Because cooling air tends to take out moisture, while heating air doesn't change the actual moisture levels.
When air gets colder, it can't "hold" as much water vapor (lower saturation vapor pressure).
When air gets warmer, it can "hold" more water vapor (higher saturation vapor pressure).
So when air cools into the 30s °F, that drops the limit of moisture. Then you heat it to the 70s, it still has that lower limit on moisture (the dew point can't be higher than the 30s).
Whereas when the summer airmass heats into the 80s, 90s, and beyond outside, that airmass isn't changing moisture. When you cool it down on hot days, it still basically has its original ceiling limit (the dew point is whatever it was beforehand in the summer... which varies by location/airmass, but in reasonably moist regions like the eastern US and Europe, is usually up in like the 50s/60s/70s)
So your 72 °F in the summer will have dew points in like the 60s and so the ratio of actual to possible moisture is quite high, higher relative humidity... but in winter, your 72 °F will have dew points down in like the 20s or 30s or lower = lower relative humidity.
(Dew point is really reflected more by the lowest temperature in the day. So if it's 30 °F outside in the daytime, but 10 °F at night... the 10 °F is the ceiling limit of the dew point of that air mass. Likewise, if it's 90 °F during the daytime, but 65 °F at night, the dew point is capped around 65 °F. But that's quite moist compared to winter air masses)
(Unlike a house heater, quick major outdoor warmups are driven by warm fronts/warm air advection, which tend to bring in a different airmass, pulled in from more tropical regions, where the air also has also had plenty of time to evaporate moisture into it. So not the same dryness.)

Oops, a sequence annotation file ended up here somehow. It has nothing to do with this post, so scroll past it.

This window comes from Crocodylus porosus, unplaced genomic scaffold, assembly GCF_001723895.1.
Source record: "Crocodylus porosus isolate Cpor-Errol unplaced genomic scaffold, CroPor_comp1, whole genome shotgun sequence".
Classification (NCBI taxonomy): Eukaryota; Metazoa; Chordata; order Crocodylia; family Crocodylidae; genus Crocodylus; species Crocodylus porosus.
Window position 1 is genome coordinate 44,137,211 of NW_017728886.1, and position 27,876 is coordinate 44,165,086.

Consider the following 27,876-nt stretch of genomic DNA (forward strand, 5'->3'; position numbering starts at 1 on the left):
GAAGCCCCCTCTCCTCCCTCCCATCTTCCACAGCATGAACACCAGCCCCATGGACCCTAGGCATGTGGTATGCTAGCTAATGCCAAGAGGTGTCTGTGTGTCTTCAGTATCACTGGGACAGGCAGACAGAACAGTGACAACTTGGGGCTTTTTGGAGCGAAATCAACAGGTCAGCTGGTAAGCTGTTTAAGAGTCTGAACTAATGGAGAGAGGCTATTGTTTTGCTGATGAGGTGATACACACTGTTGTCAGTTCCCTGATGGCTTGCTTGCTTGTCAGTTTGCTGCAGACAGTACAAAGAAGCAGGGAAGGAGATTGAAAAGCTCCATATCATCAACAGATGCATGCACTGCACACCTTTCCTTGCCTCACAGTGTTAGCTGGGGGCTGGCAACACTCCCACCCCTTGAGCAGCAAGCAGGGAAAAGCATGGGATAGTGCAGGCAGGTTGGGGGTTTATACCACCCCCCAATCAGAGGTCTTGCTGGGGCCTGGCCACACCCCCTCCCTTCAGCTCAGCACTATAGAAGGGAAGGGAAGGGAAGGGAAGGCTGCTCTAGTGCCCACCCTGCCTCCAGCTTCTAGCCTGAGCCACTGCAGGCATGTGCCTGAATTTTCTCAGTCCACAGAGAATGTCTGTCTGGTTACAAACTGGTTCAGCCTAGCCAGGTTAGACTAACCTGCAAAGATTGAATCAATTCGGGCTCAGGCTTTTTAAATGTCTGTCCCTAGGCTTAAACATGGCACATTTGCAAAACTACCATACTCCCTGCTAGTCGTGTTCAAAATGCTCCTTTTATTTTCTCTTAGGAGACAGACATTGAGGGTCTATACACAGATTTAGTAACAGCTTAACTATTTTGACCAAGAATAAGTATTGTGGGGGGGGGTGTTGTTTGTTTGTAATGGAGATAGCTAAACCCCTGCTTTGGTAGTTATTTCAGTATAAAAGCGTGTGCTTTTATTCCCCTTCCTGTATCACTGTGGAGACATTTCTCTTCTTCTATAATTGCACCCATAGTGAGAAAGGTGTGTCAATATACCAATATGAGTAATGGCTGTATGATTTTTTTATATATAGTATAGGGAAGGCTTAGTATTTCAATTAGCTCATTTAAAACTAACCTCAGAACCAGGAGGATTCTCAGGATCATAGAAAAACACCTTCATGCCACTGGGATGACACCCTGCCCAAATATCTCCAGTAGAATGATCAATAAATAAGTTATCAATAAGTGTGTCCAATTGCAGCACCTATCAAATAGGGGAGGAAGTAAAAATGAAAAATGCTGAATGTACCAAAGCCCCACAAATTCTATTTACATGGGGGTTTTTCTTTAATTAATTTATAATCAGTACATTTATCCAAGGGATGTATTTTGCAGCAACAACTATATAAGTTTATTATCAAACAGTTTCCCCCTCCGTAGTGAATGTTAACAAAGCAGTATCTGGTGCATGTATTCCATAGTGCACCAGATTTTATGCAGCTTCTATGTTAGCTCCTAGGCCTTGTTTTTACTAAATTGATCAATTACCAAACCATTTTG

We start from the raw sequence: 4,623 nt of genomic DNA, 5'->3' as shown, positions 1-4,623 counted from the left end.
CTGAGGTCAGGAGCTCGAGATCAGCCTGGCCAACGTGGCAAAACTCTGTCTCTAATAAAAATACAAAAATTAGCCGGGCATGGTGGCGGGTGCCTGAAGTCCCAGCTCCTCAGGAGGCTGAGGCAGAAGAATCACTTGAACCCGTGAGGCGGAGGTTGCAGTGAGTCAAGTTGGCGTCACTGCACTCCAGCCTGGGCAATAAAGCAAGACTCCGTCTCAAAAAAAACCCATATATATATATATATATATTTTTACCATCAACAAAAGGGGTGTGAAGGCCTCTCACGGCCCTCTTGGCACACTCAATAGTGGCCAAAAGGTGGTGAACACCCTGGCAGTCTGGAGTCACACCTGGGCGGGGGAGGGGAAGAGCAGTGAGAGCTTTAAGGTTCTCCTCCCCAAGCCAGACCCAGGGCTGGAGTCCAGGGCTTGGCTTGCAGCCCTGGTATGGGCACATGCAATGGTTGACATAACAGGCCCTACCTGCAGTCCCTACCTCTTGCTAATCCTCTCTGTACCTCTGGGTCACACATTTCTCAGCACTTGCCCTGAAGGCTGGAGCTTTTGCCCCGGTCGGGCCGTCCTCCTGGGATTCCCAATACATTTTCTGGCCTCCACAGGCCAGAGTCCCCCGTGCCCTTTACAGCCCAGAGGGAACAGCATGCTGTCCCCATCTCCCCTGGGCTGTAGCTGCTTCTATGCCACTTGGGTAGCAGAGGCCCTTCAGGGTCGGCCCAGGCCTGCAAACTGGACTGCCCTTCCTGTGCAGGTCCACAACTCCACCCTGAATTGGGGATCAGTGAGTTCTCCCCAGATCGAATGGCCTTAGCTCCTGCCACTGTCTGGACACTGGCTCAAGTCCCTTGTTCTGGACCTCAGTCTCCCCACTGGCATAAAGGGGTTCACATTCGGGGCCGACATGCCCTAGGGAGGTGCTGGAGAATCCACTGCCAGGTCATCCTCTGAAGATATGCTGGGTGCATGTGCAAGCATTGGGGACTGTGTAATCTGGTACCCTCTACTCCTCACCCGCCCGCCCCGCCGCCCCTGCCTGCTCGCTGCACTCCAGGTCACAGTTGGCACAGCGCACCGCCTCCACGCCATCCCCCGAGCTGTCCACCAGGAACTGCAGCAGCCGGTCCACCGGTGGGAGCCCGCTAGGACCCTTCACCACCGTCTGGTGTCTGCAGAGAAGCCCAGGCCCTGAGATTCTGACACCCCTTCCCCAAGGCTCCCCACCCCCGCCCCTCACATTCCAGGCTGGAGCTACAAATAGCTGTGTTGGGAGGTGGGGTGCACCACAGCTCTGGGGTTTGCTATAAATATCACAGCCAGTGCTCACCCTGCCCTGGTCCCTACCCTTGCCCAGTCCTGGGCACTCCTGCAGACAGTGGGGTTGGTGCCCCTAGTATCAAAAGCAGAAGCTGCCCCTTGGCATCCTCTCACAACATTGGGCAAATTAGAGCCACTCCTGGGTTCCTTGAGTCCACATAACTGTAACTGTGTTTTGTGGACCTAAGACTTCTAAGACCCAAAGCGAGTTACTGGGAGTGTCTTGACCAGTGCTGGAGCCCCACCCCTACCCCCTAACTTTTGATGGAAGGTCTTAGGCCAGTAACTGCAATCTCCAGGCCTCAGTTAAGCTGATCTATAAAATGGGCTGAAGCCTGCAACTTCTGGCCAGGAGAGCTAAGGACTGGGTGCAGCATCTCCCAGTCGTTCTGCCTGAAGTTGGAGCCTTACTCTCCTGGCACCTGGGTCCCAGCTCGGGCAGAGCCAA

(And air outdoors inevitably infiltrates/mixes indoors over time. So that colder, drier air will eventually come inside. You'll heat it, but it still doesn't have the moisture in it that the summertime air does.
Plus even apart from that, with it quite cold outside and warm and moist inside, the windows and other boundaries will cause the inside air touching it to condense because the surfaces get cold. Conservation of mass suggests it'd generally reevapoprate when warmer [unless you clean it up], but given most areas get cold regularly during the winter, the "puddle" would tend to be a pretty permanent feature if your inside warm air managed to be moist enough [try steaming some vegetables for a while, or running a humidifier, and you'll see this... also the same idea as the condensation that forms on the outside of a cold drink bottle/cup]. Your walls may even get damp if the temperature difference is great enough. All that liquid water is moisture taken out of the air.)